Thanks to data collected from NASA's Solar Terrestrial Relations Observatory (STEREO) and advances in modeling, scientists can for the first time watch a coronal mass ejection from its formation on the sun to its impact with the Earth's magnetosphere.
The most powerful CMEs, enormous magnetized clouds of electrified gas emitted from the sun, that hit the Earth's protective magnetic field can disrupt satellites, radio signals and even the electric grid.
Now, almost five years since the launch of satellites STEREO A and STEREO B, scientists have a clear view of space weather as CMEs transit from the sun to the Earth--marking a major milestone toward better forecasting of space weather events that could impact communications and electricity on Earth.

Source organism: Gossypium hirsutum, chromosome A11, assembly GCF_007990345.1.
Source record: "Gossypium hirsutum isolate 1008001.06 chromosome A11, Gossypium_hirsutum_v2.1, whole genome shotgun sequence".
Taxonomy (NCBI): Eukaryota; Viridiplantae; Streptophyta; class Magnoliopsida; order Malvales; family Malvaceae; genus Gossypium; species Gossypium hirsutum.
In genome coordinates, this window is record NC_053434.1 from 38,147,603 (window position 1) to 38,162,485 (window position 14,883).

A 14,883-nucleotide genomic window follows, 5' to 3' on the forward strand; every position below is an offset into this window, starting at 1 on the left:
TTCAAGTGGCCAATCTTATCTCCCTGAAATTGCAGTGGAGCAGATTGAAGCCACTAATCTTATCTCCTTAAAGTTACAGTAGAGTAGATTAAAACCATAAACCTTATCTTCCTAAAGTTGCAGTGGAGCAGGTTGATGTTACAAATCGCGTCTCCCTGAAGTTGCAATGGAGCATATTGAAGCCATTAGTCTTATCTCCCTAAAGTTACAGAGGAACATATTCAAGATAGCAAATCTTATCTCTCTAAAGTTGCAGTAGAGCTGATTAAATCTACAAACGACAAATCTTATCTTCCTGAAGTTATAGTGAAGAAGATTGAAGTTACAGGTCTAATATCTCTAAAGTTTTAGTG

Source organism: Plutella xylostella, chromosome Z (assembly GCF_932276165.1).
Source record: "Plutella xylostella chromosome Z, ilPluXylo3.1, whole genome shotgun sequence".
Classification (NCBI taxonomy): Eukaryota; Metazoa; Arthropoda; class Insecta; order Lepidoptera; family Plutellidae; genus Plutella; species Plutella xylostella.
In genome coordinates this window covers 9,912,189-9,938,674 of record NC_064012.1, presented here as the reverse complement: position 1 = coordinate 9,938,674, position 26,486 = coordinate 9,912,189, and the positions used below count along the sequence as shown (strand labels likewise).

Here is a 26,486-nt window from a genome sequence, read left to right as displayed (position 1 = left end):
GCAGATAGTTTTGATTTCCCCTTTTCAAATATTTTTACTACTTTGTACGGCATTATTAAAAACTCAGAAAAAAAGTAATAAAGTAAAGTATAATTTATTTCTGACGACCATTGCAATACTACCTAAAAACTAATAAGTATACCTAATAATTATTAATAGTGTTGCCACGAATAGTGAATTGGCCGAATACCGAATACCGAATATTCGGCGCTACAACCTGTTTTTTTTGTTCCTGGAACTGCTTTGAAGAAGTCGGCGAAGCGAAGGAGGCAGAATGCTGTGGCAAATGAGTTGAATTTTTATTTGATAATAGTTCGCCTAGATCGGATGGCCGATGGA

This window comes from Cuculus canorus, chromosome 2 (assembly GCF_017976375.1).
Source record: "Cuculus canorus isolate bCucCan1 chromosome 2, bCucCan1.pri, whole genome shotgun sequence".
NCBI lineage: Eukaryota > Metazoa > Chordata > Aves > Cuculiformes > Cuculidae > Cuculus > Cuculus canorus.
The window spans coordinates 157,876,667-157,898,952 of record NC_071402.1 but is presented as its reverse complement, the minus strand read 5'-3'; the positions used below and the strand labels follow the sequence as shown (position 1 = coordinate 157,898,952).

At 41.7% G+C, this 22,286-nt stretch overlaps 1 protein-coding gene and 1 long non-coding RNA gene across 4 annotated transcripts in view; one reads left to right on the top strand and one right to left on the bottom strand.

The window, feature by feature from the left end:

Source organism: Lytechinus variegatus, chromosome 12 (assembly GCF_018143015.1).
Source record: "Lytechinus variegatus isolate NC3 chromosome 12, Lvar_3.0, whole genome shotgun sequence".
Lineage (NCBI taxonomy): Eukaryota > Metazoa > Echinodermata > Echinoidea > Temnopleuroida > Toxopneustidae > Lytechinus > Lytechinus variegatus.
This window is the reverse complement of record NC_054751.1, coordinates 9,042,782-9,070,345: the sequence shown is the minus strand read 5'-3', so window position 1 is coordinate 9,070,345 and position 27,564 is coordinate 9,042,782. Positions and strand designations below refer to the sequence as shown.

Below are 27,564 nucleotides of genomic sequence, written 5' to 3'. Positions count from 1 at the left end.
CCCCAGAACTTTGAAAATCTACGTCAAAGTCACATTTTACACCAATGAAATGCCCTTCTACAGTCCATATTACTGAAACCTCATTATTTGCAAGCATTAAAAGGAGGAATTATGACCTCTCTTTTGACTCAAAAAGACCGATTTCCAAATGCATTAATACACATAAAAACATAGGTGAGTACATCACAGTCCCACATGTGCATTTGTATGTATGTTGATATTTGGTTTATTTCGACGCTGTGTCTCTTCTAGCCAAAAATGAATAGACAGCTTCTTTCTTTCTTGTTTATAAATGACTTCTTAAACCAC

The National Oceanic and Atmospheric Administration can now forecast space weather to an eight-hour window, said Alysha Reinard, research scientist at NOAA during a NASA Helioscience webcast Aug. 18. Until very recently, scientists could only predict CMEs to a 12- to 24-hour window. "I think with the greater detail provided by Stereo we can likely get closer than that," she added.
Whether a CME will actually cause problems with the earth is largely dependent on the magnetic filed, said Reinard. CME fields are directional, a northward field or southward field could pull apart the Earth's magnetic filed in different ways.